Run your localhost server and navigate to the page where you included React. You should see a header saying “Hello React!”

We are now at v0.0.2 in the GitHub repo

Hello AJAX

If you were paying attention, you’ll have noticed we included a jQuery plugin in our webpack.config.js file. It’s not necessary, since you could just as well create XHR requests with vanilla JavaScript, but it makes it a lot easier. You can now use jQuery to to populate your page with data from your API. Edit assets/js/index.js as follows:

var React = require('react')
var ReactDOM = require('react-dom')

var BooksList = React.createClass({
    loadBooksFromServer: function(){
        $.ajax({
            url: this.props.url,
            datatype: 'json',
            cache: false,
            success: function(data) {
                this.setState({data: data});
            }.bind(this)
        })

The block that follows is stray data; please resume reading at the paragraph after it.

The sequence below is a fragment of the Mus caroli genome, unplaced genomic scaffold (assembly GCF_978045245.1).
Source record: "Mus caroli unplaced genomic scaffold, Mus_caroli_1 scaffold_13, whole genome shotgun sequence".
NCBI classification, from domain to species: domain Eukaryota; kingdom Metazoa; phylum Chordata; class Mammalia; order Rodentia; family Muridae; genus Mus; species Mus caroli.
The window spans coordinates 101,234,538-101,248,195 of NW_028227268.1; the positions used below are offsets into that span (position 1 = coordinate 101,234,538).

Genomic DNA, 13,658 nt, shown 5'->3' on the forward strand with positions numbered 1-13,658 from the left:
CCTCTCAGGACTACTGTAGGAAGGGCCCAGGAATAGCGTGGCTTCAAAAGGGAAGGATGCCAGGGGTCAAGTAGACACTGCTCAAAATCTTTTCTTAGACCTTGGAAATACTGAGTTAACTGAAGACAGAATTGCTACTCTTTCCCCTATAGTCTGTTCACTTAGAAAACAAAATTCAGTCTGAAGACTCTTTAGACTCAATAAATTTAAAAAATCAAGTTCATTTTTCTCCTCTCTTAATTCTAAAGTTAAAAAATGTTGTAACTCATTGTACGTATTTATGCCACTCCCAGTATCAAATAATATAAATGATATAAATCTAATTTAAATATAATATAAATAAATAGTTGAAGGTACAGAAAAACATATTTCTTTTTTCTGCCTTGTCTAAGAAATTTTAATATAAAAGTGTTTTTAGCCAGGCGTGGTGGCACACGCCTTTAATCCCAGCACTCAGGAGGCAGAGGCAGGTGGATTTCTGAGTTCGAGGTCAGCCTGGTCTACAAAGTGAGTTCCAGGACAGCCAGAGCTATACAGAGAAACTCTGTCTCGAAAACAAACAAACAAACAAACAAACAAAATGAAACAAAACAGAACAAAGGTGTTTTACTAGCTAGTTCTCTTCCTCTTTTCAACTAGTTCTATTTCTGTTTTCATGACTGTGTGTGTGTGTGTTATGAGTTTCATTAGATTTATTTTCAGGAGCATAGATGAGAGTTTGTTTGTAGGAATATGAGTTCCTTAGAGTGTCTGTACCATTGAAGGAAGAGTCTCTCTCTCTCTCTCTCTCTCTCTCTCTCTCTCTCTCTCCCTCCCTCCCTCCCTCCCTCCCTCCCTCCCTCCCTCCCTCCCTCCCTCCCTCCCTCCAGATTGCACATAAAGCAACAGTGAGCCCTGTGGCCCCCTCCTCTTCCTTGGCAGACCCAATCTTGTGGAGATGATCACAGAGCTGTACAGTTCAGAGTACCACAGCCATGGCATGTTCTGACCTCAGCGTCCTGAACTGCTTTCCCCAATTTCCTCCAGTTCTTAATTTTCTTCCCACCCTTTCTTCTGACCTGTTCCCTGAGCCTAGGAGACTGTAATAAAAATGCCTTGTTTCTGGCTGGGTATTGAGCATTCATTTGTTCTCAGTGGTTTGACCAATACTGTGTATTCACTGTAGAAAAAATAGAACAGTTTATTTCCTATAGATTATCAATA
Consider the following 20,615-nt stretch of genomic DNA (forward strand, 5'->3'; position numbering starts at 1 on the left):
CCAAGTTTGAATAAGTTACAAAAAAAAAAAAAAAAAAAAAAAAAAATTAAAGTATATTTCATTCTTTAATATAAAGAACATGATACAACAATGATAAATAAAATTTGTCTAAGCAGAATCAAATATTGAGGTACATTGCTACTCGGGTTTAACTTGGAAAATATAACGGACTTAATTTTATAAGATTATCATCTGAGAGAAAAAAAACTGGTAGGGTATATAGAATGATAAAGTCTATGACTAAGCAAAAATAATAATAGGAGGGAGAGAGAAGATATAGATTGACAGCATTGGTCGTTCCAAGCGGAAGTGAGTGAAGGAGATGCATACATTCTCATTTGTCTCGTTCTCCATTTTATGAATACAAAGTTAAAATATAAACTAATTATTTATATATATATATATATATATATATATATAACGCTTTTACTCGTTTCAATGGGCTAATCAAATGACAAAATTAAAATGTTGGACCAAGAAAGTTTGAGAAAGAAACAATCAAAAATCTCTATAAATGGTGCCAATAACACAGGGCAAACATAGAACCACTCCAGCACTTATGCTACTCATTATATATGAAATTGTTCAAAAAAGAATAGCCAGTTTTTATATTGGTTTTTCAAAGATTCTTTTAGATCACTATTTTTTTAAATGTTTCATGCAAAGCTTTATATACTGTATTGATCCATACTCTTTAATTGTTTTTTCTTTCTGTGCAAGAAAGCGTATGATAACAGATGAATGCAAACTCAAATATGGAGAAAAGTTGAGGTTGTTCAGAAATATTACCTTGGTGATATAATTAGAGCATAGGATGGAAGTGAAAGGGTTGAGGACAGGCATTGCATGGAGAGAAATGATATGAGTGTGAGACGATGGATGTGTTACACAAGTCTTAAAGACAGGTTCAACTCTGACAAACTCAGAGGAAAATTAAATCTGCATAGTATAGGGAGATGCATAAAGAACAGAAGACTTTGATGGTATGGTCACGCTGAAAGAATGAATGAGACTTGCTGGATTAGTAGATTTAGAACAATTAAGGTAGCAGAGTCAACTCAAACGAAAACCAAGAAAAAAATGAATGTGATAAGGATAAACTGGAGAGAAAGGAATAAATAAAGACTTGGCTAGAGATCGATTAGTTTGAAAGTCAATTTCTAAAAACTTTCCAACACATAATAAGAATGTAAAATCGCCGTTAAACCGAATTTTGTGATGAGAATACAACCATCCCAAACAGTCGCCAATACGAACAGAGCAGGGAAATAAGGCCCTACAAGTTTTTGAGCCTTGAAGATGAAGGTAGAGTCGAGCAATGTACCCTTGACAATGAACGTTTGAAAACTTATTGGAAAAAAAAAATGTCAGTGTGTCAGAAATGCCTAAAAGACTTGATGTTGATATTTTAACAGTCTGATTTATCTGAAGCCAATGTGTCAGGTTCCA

},

    getInitialState: function() {
        return {data: []};
    },

    componentDidMount: function() {
        this.loadBooksFromServer();
        setInterval(this.loadBooksFromServer, 
                    this.props.pollInterval)
    }, 
    render: function() {
        if (this.state.data) {
            console.log('DATA!')
            var bookNodes = this.state.data.map(function(book){
                return <li> {book.title} </li>
            })
        }
        return (
            <div>
                <h1>Hello React!</h1>
                <ul>
                    {bookNodes}
                </ul>
            </div>
        )
    }
})

ReactDOM.render(<BooksList url='/api/' pollInterval={1000} />, 
    document.getElementById('container'))

Compile the bundle one more time, and then run your localhost server to see data from the page loaded asynchronously. Now, try adding new books to the database, and watch them appear on the page. Awesome!

Success

This tutorial has provided only a small taste of everything offered by DRF and React. But now you know how the two work together, and you can get on to the fun part of actually building stuff.